The U.S. Coast Guard seized
more than 93,000 pounds of cocaine in the Eastern Pacific Ocean
in the fiscal year that ended September 30; an amount equal to 80 percent of the 117,280 pounds of cocaine seized. Combine that with the nearly 40,000 pounds of marijuana seized, equals $3.9 billion in illegal drugs the Coast Guard kept off America’s streets.
Pacific Northwest units have played a major role in these seizures, which includes the third largest recorded amount of cocaine seized, while maintaining a demanding homeland defense mission.
"The Coast Guard is committed to securing America from
all maritime threats, whether they be terrorist or smugglers, and we will continue to deny the seas to those who would harm our citizens," said Vice Adm. Terry Cross, Commander of the Coast Guard’s Pacific Area.
Pacific Northwest units that have contributed are:
--Dec. 4, 2001 Coast Guard Station Bellingham, Wash., seizes four duffle bags containing approximately 121 pounds of marijuana, from a 21-foot vessel.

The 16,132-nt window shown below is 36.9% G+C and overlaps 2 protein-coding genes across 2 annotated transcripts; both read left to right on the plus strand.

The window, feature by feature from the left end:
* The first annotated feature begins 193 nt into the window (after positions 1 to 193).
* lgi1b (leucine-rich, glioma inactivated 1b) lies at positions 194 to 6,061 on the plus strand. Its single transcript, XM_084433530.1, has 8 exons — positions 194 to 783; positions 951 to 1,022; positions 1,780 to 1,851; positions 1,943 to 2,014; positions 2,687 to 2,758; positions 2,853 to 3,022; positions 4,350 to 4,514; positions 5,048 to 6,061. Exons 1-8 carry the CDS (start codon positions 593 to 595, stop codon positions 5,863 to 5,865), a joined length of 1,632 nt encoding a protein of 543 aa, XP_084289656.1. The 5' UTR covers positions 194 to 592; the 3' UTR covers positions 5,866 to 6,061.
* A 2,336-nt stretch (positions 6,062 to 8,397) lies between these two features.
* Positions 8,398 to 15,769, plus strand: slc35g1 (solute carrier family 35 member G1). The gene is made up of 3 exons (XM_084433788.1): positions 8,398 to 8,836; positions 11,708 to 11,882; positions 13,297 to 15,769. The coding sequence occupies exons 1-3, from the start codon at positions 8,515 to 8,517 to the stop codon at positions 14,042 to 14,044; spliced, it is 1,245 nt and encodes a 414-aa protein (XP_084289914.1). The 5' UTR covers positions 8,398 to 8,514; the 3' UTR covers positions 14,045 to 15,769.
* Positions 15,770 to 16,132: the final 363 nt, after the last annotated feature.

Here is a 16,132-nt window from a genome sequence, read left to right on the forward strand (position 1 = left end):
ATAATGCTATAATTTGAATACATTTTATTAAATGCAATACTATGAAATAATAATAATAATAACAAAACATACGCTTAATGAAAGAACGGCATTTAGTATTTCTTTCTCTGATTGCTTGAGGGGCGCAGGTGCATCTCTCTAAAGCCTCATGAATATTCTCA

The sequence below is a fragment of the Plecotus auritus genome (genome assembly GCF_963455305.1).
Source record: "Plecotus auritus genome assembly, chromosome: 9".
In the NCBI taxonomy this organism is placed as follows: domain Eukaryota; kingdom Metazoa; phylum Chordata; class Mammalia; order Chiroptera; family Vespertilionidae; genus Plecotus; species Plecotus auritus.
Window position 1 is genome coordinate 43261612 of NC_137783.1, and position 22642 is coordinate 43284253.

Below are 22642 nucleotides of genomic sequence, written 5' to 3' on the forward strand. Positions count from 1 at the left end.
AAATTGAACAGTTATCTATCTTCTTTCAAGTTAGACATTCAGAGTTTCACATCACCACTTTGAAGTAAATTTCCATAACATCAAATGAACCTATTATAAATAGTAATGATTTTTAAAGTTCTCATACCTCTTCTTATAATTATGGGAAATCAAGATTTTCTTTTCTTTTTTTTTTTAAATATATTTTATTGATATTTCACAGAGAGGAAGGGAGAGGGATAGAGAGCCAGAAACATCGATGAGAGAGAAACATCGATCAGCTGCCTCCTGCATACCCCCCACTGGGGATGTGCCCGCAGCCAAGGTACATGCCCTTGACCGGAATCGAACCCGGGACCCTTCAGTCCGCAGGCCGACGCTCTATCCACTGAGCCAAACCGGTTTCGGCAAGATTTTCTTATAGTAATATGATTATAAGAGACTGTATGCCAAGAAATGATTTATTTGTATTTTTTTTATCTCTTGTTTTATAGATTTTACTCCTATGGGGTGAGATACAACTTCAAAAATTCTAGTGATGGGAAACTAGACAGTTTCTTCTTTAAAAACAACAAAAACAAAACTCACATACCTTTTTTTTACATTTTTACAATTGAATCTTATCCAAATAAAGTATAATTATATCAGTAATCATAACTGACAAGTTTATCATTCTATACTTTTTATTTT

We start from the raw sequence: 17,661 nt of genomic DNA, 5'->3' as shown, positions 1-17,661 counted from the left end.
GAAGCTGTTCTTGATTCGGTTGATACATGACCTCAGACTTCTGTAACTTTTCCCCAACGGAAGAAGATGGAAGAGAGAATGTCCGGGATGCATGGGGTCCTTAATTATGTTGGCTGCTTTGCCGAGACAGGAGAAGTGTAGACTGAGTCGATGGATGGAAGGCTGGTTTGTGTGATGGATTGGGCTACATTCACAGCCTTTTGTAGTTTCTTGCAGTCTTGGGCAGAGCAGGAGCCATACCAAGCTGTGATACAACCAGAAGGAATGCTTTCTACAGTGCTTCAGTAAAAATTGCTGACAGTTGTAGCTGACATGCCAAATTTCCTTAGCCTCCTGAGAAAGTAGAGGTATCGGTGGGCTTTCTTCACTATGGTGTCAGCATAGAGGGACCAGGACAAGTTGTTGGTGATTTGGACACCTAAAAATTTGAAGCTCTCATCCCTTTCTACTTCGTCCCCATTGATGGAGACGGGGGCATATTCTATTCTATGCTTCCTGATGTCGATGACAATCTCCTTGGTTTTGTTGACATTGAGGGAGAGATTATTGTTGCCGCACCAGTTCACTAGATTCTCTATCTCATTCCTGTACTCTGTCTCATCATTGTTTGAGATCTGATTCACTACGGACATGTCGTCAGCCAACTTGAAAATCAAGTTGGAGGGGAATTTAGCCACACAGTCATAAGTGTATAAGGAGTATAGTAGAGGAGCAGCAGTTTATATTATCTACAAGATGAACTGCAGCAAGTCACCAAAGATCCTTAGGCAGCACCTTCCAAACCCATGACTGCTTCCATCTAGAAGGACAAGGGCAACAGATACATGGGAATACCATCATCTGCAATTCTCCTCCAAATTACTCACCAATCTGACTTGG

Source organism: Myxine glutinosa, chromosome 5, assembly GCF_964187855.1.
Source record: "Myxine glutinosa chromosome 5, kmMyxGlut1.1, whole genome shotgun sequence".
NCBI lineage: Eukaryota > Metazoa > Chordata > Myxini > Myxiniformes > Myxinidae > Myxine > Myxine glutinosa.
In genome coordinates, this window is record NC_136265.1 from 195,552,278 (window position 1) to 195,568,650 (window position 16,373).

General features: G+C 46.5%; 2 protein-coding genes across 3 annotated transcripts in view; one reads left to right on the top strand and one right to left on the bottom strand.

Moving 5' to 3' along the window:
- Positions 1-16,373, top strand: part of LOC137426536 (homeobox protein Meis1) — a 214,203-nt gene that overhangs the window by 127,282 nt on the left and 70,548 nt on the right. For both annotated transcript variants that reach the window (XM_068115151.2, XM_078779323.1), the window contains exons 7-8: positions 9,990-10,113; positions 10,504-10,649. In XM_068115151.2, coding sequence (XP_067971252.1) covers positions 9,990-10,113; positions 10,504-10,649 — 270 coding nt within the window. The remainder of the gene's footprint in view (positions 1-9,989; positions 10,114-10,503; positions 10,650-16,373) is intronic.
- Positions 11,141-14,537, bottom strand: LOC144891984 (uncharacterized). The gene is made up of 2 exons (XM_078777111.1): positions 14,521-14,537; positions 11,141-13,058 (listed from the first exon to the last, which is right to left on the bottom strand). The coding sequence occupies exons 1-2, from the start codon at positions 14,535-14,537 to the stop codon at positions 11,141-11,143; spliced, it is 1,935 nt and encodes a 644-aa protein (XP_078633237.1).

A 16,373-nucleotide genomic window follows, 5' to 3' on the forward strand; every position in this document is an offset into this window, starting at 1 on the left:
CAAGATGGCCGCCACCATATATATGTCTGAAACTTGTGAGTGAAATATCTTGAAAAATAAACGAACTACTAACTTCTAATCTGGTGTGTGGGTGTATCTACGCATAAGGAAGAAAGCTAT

--Jan. 16, 2002 Seattle-based Coast Guard Cutter Midgett boards a go-fast vessel in the Eastern Pacific Ocean as a part of Operation New Frontier, and seizes 925 pounds of cocaine. Eight days later, they board another go-fast vessel and seize 733 pounds of cocaine.
--Jan. 26, 2002 Astoria, Ore.-based Coast Guard Cutter Steadfast pursuits a 30-foot go-fast vessel for seven hours. During the pursuit, the suspects began throwing the bales over the side. Steadfast and a Coast Guard HH-65 Dolphin helicopter eventually recovered 562 bales (3,572 pounds) of marijuana.
"Now more than ever, Americans are aware of the threat posed by international criminals smuggling dangerous substances across our borders," said John Walters, director of National Drug Control Policy. "The Coast Guard should be commended for rising so ably to the challenges of the past year. Every load of illicit drugs they seize represent that much less that can be used to poison our young people and harm our nation."